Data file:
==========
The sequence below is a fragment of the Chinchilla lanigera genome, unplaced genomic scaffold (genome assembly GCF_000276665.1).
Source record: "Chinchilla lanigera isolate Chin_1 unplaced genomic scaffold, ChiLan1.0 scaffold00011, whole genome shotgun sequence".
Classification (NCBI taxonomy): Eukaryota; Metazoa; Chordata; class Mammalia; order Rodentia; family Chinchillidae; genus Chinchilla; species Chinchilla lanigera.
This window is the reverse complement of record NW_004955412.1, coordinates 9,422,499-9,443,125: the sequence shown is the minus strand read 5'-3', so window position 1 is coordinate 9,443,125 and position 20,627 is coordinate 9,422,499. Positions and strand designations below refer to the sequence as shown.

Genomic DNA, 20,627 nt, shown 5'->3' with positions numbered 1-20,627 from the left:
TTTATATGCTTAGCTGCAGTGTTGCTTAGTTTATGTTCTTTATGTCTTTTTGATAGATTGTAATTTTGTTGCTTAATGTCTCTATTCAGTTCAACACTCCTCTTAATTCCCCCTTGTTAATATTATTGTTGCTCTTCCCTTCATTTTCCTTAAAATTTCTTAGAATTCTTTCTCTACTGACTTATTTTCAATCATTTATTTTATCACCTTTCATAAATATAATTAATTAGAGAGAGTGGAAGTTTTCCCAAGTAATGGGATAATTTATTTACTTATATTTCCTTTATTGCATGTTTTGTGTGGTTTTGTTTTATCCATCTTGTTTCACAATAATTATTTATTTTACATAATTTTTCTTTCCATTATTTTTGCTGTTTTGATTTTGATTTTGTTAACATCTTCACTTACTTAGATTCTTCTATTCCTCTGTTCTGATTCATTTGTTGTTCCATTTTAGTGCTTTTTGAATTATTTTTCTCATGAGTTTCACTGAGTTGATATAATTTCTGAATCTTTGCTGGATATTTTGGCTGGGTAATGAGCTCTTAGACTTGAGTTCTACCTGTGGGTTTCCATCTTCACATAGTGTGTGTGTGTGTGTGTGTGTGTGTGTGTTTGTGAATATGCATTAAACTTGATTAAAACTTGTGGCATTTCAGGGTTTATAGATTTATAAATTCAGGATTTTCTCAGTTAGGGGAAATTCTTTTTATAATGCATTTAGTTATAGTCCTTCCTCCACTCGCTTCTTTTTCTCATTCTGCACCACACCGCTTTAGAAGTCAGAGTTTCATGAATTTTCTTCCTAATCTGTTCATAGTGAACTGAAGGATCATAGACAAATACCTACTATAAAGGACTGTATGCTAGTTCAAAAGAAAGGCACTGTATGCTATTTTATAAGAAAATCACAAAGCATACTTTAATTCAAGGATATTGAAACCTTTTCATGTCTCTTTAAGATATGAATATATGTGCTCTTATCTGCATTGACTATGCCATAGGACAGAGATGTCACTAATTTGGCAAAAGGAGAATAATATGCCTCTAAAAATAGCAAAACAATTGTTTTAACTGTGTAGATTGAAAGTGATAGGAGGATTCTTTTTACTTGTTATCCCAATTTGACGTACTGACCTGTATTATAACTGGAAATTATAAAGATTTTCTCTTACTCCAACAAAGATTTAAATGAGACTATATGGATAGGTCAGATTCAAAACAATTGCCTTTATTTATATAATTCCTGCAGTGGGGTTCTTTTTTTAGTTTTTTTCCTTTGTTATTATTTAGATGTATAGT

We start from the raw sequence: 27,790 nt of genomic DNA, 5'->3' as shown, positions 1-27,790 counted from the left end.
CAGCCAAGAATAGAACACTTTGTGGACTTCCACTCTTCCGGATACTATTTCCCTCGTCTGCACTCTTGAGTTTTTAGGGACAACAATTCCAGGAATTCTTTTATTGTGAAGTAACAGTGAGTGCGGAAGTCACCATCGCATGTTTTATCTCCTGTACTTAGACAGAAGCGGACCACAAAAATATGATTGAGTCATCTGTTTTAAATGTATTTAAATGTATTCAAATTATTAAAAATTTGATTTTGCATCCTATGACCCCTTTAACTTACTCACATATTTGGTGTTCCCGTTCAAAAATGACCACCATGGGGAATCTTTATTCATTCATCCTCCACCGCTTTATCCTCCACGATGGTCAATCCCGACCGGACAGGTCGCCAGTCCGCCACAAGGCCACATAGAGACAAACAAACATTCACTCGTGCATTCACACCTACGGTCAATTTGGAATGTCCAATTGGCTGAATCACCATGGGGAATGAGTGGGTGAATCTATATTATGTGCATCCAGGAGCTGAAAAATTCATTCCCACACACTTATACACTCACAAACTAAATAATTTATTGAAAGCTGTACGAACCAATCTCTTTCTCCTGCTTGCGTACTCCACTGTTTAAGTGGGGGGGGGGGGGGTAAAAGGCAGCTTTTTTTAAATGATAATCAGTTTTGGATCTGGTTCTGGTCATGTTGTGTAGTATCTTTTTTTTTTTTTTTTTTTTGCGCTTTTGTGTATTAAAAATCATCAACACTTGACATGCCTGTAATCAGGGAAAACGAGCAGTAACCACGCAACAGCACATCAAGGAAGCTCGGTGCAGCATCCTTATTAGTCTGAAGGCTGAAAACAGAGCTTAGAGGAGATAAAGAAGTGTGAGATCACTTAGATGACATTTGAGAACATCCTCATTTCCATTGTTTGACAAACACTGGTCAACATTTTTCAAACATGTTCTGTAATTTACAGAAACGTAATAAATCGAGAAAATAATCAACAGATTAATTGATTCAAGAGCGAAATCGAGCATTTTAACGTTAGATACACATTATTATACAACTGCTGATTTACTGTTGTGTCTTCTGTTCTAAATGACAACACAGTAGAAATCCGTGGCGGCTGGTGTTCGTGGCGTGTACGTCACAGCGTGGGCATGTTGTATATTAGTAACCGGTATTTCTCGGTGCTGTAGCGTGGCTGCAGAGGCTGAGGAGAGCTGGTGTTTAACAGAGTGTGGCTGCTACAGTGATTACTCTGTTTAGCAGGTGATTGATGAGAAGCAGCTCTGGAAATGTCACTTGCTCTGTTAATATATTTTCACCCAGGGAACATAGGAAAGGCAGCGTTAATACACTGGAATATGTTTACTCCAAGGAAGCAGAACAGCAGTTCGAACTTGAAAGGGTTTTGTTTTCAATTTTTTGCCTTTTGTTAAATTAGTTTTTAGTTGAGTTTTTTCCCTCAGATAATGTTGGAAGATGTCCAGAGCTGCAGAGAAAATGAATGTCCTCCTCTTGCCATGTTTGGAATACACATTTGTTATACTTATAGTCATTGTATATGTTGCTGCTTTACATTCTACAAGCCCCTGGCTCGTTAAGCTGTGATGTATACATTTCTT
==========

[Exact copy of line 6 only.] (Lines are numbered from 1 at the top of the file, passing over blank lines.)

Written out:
TTTATATGCTTAGCTGCAGTGTTGCTTAGTTTATGTTCTTTATGTCTTTTTGATAGATTGTAATTTTGTTGCTTAATGTCTCTATTCAGTTCAACACTCCTCTTAATTCCCCCTTGTTAATATTATTGTTGCTCTTCCCTTCATTTTCCTTAAAATTTCTTAGAATTCTTTCTCTACTGACTTATTTTCAATCATTTATTTTATCACCTTTCATAAATATAATTAATTAGAGAGAGTGGAAGTTTTCCCAAGTAATGGGATAATTTATTTACTTATATTTCCTTTATTGCATGTTTTGTGTGGTTTTGTTTTATCCATCTTGTTTCACAATAATTATTTATTTTACATAATTTTTCTTTCCATTATTTTTGCTGTTTTGATTTTGATTTTGTTAACATCTTCACTTACTTAGATTCTTCTATTCCTCTGTTCTGATTCATTTGTTGTTCCATTTTAGTGCTTTTTGAATTATTTTTCTCATGAGTTTCACTGAGTTGATATAATTTCTGAATCTTTGCTGGATATTTTGGCTGGGTAATGAGCTCTTAGACTTGAGTTCTACCTGTGGGTTTCCATCTTCACATAGTGTGTGTGTGTGTGTGTGTGTGTGTGTGTTTGTGAATATGCATTAAACTTGATTAAAACTTGTGGCATTTCAGGGTTTATAGATTTATAAATTCAGGATTTTCTCAGTTAGGGGAAATTCTTTTTATAATGCATTTAGTTATAGTCCTTCCTCCACTCGCTTCTTTTTCTCATTCTGCACCACACCGCTTTAGAAGTCAGAGTTTCATGAATTTTCTTCCTAATCTGTTCATAGTGAACTGAAGGATCATAGACAAATACCTACTATAAAGGACTGTATGCTAGTTCAAAAGAAAGGCACTGTATGCTATTTTATAAGAAAATCACAAAGCATACTTTAATTCAAGGATATTGAAACCTTTTCATGTCTCTTTAAGATATGAATATATGTGCTCTTATCTGCATTGACTATGCCATAGGACAGAGATGTCACTAATTTGGCAAAAGGAGAATAATATGCCTCTAAAAATAGCAAAACAATTGTTTTAACTGTGTAGATTGAAAGTGATAGGAGGATTCTTTTTACTTGTTATCCCAATTTGACGTACTGACCTGTATTATAACTGGAAATTATAAAGATTTTCTCTTACTCCAACAAAGATTTAAATGAGACTATATGGATAGGTCAGATTCAAAACAATTGCCTTTATTTATATAATTCCTGCAGTGGGGTTCTTTTTTTAGTTTTTTTCCTTTGTTATTATTTAGATGTATAGT